Verbs are words (or phrases) that express ACTION or BEING. Verbs are the most important word(s) in a sentence. You cannot have a complete sentence (or idea) without a verb. When you use a “helping verb” with a primary verb, then you create a verb phrase. Helping verbs provide tense, number, and other information about the subject-verb.
- The most common verbs are ACTION verbs. Action verbs show action or performance (no duh). They are words like run, walk, eat, sleep, etc.
- Other verbs are call STATE OF BEING or LINKING verbs. These linking verbs connect the subject of a sentence with a noun, pronoun, or adjective that identifies or describes it. Most Common “be” verbs: am, are, is, was, were, be, being, been. Other common linking verbs: appear, become, feel, grow, look, remain, seem, smell, sound, stay, taste, turn.
- Finally, HELPING VERBS are used to make verb phrases. Helping verbs, sometimes called auxiliary verbs, help out the main verb in a sentence. They accomplish this by giving more detail to how time is portrayed in a sentence. For this reason, they are used in [verb conjugation] to show the progressive and the perfect tenses of verbs.
- There are 23 helping verbs:
- Group 1: is, am, are, was, were, be, being, been
- Group 2: has, have, had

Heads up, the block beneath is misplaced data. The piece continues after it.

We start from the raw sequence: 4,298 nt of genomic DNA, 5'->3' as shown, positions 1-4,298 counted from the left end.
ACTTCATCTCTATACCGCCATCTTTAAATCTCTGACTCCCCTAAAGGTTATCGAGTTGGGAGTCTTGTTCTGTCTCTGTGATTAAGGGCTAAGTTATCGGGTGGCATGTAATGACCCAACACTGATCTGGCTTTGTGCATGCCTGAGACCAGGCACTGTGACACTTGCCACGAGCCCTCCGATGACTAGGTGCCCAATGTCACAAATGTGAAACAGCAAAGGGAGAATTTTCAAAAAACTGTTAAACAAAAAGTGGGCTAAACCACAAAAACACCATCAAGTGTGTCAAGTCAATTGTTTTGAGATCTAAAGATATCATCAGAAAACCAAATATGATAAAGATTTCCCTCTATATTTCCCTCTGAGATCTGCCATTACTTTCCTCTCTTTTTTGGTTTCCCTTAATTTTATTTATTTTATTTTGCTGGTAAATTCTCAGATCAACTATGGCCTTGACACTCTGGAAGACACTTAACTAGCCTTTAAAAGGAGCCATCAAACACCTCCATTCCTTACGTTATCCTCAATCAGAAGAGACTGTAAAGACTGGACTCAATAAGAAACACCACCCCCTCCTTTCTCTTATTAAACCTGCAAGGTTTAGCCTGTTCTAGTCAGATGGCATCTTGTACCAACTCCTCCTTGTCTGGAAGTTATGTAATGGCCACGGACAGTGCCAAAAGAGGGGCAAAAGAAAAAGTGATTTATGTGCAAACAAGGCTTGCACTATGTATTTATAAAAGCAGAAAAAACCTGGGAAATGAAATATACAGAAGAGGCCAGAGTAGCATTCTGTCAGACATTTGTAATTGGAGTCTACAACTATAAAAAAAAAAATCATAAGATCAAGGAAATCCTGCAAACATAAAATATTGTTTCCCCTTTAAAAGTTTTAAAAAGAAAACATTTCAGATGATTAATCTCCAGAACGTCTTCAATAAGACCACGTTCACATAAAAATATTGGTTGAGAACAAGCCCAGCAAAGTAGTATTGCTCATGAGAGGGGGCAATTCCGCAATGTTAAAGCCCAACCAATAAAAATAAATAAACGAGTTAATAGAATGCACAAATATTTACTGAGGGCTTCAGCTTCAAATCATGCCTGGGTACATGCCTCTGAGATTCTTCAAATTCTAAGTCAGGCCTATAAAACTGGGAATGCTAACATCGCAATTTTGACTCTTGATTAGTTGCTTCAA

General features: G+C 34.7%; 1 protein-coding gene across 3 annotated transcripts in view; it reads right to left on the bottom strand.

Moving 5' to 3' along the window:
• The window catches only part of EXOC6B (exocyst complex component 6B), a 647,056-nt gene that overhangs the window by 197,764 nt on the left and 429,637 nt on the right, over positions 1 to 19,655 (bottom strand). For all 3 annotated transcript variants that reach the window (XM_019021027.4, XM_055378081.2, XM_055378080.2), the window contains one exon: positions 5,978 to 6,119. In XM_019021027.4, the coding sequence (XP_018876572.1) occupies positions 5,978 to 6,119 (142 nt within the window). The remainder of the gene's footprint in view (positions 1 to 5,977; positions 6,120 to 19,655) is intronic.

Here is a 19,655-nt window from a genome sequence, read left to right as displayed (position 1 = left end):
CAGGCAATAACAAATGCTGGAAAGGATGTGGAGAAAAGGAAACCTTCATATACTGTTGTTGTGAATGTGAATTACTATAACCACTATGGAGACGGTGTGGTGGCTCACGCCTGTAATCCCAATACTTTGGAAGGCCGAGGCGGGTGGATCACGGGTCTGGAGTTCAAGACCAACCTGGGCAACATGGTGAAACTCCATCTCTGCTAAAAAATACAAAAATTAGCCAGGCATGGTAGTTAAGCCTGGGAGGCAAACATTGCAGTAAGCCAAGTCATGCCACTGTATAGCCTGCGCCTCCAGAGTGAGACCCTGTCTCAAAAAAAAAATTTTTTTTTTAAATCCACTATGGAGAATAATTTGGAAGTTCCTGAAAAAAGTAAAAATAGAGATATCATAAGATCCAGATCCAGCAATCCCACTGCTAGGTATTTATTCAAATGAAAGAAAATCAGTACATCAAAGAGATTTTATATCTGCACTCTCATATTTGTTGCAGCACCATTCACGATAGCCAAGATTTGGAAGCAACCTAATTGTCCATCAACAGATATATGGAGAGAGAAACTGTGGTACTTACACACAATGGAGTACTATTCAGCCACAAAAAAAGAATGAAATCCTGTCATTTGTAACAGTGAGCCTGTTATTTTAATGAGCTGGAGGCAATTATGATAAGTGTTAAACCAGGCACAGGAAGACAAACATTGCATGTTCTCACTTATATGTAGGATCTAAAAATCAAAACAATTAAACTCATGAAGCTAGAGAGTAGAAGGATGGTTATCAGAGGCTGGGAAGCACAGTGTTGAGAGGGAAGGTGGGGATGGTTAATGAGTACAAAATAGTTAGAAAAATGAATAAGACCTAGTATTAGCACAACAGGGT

- Group 3: do, does, did
- Group 4: shall, will, should, would
- Group 5: may, might, must, can, could
Besides showing the action or state of being in the sentence, the verb also indicates the time the action or “being” took place. By learning about the different kinds of simple, perfect, past, and present tenses, your speaking and writing will be clear and concise.
- Simple present tense: tells what is happening now
- Simple past tense: tells what happened before now
- Simple future: talks about what has not happened yet
- Present perfect tense: expresses an action or state of being in the present that has some connection with the past
- Past perfect tense: places an event before another event in the past
- Future perfect tense: talks about something that has not happened yet in relation to another event in the future
Six Most Common Verb Tenses
Present (I walk.)
Present Perfect (I have walked.)
Past (I walked.)
Past Perfect (I had walked.)
Future (I will walk.)
Future Perfect (I will have walked.)